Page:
Giselle wished it were that easy for her. She smoothed her spring sweater and cotton skirt and studied the clusters of absurdly beautiful people.
Rabbit had, as Giselle had feared, slipped away. She took a glass of champagne from a passing tray and wandered toward the patio rail, where she could keep an eye on Coco and her new little friend. The foamy waves of the Pacific rolled up behind the girls, the water glistening like gemstones. Giselle had told Rabbit she’d stay only an hour, but as soon as she saw the view, she decided she might wait until the sun went down. Watching it from here would be magical.
She leaned into the rail, letting the rhythmic roar of the sea envelop her, allowing her shoulders to relax for what felt like the first time in days. She let the seaside serenade lull her.
“You came,” said a man’s voice over her shoulder.
She whirled, then tripped backward to see Fin.
He had clothes on today—a loose-fitting button-down shirt that draped off his shoulders, narrowing at his hips and falling over a pair of dressy shorts. He didn’t have the air of a surfer about him today. He looked like a yachter, perhaps. Or some wealthy woman’s boy toy, with his blond tips and expensive clothes. He was remarkably handsome up close—his face lean at the sides, with lines around his mouth—and he offered her the kind of grin that must stop many a surfer girl’s heart. But the thing that stopped Giselle’s was his eyes. She’d noticed them before, in Rabbit’s apartment, but up this close they were stunning: bright blue, with an outline of navy.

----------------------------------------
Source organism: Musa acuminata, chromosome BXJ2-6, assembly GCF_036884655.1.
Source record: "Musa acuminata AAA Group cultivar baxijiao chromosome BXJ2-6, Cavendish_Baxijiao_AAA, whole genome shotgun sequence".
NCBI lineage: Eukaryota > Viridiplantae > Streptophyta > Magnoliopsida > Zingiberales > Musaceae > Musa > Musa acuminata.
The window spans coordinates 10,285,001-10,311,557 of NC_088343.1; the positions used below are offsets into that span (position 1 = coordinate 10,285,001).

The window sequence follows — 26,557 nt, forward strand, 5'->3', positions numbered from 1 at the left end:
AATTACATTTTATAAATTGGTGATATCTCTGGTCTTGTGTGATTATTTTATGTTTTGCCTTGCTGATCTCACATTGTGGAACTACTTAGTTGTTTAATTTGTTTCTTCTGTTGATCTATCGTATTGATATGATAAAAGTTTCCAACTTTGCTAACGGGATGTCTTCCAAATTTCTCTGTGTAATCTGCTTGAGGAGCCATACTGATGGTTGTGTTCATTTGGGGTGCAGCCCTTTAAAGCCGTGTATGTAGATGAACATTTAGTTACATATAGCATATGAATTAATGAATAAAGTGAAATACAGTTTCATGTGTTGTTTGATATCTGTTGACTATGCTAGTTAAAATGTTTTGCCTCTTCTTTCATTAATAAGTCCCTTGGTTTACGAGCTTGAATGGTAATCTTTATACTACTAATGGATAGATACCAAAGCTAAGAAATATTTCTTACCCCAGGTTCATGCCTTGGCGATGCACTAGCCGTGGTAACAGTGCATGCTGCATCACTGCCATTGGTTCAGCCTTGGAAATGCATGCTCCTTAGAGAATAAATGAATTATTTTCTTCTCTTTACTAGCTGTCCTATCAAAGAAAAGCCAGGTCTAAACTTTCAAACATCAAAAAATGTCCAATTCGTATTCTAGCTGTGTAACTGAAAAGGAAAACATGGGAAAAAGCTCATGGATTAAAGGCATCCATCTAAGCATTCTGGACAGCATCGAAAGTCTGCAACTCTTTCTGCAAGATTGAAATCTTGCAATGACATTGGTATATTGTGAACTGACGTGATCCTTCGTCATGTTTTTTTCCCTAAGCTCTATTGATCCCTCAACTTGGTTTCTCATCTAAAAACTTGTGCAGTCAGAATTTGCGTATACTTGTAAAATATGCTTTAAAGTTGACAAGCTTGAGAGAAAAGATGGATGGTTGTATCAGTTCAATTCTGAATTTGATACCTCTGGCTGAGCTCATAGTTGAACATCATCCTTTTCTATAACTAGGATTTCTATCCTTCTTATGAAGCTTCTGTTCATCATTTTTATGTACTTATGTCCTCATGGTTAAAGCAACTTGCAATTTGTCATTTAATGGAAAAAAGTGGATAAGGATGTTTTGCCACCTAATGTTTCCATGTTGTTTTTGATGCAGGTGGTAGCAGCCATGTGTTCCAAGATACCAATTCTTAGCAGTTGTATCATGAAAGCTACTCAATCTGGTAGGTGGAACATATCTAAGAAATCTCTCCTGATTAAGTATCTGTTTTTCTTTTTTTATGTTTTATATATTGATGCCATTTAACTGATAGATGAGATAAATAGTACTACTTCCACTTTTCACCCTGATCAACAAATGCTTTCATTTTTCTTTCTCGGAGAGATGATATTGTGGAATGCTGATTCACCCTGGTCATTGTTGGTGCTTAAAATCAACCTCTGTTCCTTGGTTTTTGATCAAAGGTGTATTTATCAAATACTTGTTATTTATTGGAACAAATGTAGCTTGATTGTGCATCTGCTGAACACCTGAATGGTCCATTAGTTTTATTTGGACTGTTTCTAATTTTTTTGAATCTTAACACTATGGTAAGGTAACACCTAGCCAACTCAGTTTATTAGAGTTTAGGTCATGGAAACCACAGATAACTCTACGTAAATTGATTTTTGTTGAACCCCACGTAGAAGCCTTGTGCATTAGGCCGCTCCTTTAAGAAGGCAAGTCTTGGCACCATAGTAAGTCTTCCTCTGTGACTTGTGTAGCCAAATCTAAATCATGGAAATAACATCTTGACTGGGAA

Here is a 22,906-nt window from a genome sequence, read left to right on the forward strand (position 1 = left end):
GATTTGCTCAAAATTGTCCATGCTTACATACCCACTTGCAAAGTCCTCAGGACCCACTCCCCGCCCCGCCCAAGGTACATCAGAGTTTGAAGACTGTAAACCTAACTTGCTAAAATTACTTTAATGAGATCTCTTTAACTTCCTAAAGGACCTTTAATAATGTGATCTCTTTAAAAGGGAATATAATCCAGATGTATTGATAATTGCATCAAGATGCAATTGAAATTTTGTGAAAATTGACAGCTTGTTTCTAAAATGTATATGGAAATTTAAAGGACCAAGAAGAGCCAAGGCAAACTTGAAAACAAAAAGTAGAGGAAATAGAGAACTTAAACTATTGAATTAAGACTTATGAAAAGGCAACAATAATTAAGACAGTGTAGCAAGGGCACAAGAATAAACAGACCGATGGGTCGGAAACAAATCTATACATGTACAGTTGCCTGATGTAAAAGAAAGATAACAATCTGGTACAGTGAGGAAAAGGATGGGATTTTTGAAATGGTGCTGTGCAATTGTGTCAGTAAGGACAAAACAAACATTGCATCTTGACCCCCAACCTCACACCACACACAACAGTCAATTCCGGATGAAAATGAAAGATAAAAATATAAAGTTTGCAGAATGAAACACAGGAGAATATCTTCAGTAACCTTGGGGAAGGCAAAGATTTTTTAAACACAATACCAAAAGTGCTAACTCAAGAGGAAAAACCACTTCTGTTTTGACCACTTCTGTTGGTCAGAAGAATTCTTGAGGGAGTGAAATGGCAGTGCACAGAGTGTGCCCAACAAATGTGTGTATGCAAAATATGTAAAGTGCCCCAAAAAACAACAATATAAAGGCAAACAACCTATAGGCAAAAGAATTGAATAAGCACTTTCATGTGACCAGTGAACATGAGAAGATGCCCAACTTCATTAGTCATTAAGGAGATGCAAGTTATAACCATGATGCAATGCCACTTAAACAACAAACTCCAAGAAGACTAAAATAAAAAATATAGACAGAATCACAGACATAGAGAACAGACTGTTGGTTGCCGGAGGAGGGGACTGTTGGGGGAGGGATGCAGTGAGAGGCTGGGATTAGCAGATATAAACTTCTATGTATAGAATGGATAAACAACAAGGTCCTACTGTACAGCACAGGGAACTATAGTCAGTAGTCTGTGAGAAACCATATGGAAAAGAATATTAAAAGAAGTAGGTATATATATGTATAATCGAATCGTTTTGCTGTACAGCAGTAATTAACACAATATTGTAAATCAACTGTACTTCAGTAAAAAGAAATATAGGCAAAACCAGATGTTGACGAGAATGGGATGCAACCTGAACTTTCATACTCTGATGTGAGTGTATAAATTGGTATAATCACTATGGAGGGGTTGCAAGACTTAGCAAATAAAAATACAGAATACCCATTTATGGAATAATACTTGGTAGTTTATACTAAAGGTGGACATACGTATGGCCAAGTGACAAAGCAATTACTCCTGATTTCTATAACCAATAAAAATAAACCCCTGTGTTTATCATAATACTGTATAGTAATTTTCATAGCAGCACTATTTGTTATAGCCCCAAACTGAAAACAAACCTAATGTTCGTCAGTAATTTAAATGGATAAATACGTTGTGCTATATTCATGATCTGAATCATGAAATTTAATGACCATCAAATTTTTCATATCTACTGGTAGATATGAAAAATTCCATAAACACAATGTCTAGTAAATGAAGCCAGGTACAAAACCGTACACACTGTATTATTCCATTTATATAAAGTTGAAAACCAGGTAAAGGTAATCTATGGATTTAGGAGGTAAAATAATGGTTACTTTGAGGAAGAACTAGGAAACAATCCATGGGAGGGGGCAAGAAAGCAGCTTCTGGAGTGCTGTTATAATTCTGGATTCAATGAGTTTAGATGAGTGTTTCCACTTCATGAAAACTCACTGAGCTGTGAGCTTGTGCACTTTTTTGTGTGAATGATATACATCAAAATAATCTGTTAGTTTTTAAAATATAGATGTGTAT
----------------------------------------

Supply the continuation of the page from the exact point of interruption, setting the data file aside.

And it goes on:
Giselle glanced over his shoulder, almost expecting the wealthy woman he must belong to to materialize behind him.
“Rabbit invited me,” she blurted out.
Fin seemed to find that amusing. He nodded and looked into the tumbler he held with an amber drink. “I’m glad.”
“He said there’d be lots of kids,” she babbled, “and that I could invite my daughter, even though we weren’t going to come. I wasn’t really sure. . . .” She lamely indicated Coco playing in the sand. “I don’t even know whose party this is.”
She was embarrassed she was talking so fast. She couldn’t remember the last time a man had left her so flustered. And this one was so . . . young. Wasn’t he? It was hard to tell. She stole a quick glance at his mouth, at his square jawline. He could’ve been twenty-two or thirty-two, really—he had one of those faces that made it hard to tell. But either way, he was clearly younger than she was. She took a deep breath and decided it was safer to simply not look at him.